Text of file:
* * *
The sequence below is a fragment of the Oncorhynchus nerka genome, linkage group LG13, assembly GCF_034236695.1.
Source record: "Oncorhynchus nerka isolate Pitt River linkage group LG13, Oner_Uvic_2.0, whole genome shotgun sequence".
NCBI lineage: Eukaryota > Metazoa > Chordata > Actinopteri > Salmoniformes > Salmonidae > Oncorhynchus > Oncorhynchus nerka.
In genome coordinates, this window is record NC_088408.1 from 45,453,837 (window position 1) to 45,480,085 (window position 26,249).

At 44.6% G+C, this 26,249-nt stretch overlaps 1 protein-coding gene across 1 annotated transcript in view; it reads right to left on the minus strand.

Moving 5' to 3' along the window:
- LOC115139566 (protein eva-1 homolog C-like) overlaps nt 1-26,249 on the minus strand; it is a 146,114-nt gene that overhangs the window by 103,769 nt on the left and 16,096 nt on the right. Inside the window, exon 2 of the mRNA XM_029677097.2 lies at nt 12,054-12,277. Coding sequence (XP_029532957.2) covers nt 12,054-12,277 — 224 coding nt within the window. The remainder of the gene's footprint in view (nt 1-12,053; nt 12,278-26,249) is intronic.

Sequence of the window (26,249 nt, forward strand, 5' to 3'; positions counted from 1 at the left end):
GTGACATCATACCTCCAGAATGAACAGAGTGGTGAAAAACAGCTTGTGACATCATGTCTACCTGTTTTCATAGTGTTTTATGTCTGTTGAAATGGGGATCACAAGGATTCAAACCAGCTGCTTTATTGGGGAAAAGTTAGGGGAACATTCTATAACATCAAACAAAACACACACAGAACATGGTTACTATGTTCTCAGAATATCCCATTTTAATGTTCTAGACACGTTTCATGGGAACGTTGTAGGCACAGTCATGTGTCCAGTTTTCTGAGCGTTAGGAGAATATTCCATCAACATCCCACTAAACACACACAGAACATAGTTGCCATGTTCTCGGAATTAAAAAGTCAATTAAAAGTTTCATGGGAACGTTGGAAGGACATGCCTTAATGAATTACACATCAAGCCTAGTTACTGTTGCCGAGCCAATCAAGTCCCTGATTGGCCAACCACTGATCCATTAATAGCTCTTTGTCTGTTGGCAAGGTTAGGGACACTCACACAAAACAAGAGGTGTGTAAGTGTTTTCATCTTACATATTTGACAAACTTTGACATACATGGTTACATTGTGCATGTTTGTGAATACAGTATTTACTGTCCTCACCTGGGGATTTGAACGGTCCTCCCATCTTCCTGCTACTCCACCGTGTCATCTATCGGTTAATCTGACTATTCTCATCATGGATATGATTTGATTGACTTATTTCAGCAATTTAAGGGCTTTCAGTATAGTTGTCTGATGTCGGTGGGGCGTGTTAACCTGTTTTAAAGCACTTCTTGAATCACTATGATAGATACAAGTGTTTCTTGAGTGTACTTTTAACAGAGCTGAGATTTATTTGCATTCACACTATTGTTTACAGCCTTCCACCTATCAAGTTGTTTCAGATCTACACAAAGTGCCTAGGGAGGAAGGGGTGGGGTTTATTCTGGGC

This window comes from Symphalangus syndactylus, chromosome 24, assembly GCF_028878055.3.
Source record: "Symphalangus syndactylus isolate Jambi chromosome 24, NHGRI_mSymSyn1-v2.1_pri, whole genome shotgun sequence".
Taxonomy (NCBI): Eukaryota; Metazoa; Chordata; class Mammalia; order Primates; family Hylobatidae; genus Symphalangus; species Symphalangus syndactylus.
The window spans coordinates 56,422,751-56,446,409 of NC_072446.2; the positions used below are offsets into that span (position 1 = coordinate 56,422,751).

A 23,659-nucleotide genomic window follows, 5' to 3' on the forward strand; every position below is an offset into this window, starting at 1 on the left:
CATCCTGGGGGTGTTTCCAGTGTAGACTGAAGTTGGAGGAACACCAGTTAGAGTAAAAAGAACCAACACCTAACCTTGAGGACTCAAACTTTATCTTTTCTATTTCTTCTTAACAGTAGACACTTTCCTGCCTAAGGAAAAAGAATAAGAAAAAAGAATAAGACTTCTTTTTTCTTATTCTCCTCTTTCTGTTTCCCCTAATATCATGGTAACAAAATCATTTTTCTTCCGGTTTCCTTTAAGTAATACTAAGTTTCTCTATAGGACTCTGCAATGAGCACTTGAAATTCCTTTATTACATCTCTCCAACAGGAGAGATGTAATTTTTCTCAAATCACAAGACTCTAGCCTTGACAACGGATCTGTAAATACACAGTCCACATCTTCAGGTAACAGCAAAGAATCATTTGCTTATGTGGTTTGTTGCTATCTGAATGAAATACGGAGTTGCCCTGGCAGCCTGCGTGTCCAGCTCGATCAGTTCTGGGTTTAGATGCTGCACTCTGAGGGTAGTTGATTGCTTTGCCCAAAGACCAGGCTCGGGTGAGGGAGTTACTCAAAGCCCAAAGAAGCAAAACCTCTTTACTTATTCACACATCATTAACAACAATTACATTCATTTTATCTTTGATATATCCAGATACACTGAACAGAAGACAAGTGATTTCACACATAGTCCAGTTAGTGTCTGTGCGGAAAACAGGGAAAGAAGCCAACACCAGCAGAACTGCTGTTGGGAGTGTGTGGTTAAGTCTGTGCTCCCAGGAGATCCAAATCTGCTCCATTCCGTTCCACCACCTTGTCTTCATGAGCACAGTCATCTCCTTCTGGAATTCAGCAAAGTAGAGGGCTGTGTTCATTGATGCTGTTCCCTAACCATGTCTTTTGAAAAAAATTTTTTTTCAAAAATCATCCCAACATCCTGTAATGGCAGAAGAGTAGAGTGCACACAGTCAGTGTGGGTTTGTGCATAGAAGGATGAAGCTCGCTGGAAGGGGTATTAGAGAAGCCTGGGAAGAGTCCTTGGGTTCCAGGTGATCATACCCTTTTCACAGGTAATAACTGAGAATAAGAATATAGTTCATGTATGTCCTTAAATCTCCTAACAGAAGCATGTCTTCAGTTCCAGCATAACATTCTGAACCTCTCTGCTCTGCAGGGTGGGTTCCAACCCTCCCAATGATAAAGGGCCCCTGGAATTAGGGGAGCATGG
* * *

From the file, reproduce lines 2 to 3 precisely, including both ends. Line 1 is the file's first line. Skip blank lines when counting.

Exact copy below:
Source record: "Oncorhynchus nerka isolate Pitt River linkage group LG13, Oner_Uvic_2.0, whole genome shotgun sequence".
NCBI lineage: Eukaryota > Metazoa > Chordata > Actinopteri > Salmoniformes > Salmonidae > Oncorhynchus > Oncorhynchus nerka.